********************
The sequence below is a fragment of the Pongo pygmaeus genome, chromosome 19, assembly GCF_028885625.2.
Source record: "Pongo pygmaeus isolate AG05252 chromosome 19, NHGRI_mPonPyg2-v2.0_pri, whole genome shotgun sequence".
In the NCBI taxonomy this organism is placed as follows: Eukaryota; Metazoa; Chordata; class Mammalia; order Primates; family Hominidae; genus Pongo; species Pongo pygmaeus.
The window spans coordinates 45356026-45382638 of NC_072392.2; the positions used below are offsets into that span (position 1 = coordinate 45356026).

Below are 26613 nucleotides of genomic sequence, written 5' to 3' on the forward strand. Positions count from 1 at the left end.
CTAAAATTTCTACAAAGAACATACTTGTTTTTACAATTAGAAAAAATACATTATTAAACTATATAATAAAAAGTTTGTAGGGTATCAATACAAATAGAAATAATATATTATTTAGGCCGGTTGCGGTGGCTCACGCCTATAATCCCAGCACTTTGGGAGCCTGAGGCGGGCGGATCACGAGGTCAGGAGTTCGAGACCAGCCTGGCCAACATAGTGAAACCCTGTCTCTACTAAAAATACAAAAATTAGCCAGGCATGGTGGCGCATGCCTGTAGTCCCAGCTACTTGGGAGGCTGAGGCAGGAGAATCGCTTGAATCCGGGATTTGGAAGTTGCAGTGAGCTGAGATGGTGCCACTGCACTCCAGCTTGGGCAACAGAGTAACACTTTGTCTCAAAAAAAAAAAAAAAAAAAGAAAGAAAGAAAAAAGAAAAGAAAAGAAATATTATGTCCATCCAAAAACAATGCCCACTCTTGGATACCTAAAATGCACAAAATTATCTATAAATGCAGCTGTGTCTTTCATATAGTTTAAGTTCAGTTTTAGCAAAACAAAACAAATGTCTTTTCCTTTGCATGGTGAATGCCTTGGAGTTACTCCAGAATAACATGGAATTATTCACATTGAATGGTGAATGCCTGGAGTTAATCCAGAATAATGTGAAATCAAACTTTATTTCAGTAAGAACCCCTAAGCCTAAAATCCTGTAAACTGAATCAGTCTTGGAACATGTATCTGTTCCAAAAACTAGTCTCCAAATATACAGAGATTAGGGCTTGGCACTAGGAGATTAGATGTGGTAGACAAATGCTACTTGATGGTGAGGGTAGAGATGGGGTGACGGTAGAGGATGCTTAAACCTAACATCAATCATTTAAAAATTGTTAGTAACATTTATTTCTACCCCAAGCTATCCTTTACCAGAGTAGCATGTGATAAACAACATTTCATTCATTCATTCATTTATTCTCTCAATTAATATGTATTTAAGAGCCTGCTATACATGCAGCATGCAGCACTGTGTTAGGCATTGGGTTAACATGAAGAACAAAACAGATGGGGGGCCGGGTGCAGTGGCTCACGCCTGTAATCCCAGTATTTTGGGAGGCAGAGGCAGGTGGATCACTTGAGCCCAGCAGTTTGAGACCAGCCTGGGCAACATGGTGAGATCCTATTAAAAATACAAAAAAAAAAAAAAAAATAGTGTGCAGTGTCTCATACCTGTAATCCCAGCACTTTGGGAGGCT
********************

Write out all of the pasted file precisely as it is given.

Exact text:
The sequence below is a fragment of the Pongo pygmaeus genome, chromosome 19, assembly GCF_028885625.2.
Source record: "Pongo pygmaeus isolate AG05252 chromosome 19, NHGRI_mPonPyg2-v2.0_pri, whole genome shotgun sequence".
In the NCBI taxonomy this organism is placed as follows: Eukaryota; Metazoa; Chordata; class Mammalia; order Primates; family Hominidae; genus Pongo; species Pongo pygmaeus.
The window spans coordinates 45356026-45382638 of NC_072392.2; the positions used below are offsets into that span (position 1 = coordinate 45356026).

Below are 26613 nucleotides of genomic sequence, written 5' to 3' on the forward strand. Positions count from 1 at the left end.
CTAAAATTTCTACAAAGAACATACTTGTTTTTACAATTAGAAAAAATACATTATTAAACTATATAATAAAAAGTTTGTAGGGTATCAATACAAATAGAAATAATATATTATTTAGGCCGGTTGCGGTGGCTCACGCCTATAATCCCAGCACTTTGGGAGCCTGAGGCGGGCGGATCACGAGGTCAGGAGTTCGAGACCAGCCTGGCCAACATAGTGAAACCCTGTCTCTACTAAAAATACAAAAATTAGCCAGGCATGGTGGCGCATGCCTGTAGTCCCAGCTACTTGGGAGGCTGAGGCAGGAGAATCGCTTGAATCCGGGATTTGGAAGTTGCAGTGAGCTGAGATGGTGCCACTGCACTCCAGCTTGGGCAACAGAGTAACACTTTGTCTCAAAAAAAAAAAAAAAAAAAGAAAGAAAGAAAAAAGAAAAGAAAAGAAATATTATGTCCATCCAAAAACAATGCCCACTCTTGGATACCTAAAATGCACAAAATTATCTATAAATGCAGCTGTGTCTTTCATATAGTTTAAGTTCAGTTTTAGCAAAACAAAACAAATGTCTTTTCCTTTGCATGGTGAATGCCTTGGAGTTACTCCAGAATAACATGGAATTATTCACATTGAATGGTGAATGCCTGGAGTTAATCCAGAATAATGTGAAATCAAACTTTATTTCAGTAAGAACCCCTAAGCCTAAAATCCTGTAAACTGAATCAGTCTTGGAACATGTATCTGTTCCAAAAACTAGTCTCCAAATATACAGAGATTAGGGCTTGGCACTAGGAGATTAGATGTGGTAGACAAATGCTACTTGATGGTGAGGGTAGAGATGGGGTGACGGTAGAGGATGCTTAAACCTAACATCAATCATTTAAAAATTGTTAGTAACATTTATTTCTACCCCAAGCTATCCTTTACCAGAGTAGCATGTGATAAACAACATTTCATTCATTCATTCATTTATTCTCTCAATTAATATGTATTTAAGAGCCTGCTATACATGCAGCATGCAGCACTGTGTTAGGCATTGGGTTAACATGAAGAACAAAACAGATGGGGGGCCGGGTGCAGTGGCTCACGCCTGTAATCCCAGTATTTTGGGAGGCAGAGGCAGGTGGATCACTTGAGCCCAGCAGTTTGAGACCAGCCTGGGCAACATGGTGAGATCCTATTAAAAATACAAAAAAAAAAAAAAAAATAGTGTGCAGTGTCTCATACCTGTAATCCCAGCACTTTGGGAGGCT